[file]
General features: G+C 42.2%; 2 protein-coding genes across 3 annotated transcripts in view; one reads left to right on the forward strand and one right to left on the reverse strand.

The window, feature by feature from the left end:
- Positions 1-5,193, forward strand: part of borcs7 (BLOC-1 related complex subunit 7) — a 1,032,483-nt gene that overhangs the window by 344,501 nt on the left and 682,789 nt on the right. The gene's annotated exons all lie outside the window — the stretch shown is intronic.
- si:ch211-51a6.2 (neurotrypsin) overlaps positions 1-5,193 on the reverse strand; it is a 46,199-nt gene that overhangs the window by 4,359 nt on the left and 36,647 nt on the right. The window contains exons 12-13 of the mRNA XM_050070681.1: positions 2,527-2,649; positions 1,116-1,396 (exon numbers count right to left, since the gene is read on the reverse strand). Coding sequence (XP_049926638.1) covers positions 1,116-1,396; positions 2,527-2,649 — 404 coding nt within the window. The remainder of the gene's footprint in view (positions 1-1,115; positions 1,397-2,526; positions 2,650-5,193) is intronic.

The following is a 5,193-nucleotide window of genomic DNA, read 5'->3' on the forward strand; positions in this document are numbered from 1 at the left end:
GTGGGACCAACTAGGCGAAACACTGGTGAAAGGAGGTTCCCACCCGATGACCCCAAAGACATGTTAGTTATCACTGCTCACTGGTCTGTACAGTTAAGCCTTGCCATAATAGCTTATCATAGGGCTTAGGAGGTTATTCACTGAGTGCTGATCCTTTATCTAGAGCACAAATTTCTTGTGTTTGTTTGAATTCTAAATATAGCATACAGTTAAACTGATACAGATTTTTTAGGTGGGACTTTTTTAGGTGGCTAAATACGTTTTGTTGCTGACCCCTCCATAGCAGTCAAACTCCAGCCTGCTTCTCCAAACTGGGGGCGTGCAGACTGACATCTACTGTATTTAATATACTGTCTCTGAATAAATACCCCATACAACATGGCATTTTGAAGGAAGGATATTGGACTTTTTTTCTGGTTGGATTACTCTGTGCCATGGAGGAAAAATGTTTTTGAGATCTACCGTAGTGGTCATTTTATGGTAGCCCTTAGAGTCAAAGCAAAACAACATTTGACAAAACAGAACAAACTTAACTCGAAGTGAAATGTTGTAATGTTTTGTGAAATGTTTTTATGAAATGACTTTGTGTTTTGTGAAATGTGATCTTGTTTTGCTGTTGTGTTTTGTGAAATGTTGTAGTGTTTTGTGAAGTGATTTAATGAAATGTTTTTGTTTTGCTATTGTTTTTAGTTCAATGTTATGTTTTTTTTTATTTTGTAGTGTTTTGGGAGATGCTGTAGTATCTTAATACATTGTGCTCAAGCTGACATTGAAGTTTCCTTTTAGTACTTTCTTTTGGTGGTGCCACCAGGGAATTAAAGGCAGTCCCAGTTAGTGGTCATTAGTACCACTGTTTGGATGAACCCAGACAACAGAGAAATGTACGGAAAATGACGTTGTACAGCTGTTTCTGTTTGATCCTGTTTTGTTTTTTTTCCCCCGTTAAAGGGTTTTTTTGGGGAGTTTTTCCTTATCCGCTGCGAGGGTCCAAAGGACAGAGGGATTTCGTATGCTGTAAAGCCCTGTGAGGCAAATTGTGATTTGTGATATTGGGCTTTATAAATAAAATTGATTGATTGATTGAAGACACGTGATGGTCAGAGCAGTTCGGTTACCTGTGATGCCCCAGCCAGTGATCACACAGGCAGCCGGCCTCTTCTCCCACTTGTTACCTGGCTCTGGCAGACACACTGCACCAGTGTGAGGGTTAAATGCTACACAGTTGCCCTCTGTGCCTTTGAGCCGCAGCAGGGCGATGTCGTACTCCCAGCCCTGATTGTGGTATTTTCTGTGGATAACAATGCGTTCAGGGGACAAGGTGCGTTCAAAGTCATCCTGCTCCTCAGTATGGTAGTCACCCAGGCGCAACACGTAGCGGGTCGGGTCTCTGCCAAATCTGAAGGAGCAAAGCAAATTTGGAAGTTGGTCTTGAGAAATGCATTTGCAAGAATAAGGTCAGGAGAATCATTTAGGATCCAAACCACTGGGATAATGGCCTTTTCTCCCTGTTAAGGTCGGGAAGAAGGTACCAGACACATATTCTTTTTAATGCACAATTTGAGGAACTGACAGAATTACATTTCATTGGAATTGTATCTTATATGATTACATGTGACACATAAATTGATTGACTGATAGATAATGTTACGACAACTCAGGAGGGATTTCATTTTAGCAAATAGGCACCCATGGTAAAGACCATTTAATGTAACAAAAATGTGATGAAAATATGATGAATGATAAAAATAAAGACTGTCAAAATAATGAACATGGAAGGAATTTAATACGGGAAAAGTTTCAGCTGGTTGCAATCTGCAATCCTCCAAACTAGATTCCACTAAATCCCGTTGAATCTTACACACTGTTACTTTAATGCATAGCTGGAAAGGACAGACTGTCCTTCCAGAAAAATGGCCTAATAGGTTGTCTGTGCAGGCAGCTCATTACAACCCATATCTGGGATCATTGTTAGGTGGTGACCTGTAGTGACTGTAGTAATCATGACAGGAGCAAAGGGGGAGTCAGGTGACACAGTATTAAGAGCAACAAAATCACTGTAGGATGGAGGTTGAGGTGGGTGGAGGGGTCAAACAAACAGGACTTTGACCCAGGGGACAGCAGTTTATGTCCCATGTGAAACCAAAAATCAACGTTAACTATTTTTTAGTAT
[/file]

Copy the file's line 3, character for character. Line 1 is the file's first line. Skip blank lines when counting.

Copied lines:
- Positions 1-5,193, forward strand: part of borcs7 (BLOC-1 related complex subunit 7) — a 1,032,483-nt gene that overhangs the window by 344,501 nt on the left and 682,789 nt on the right. The gene's annotated exons all lie outside the window — the stretch shown is intronic.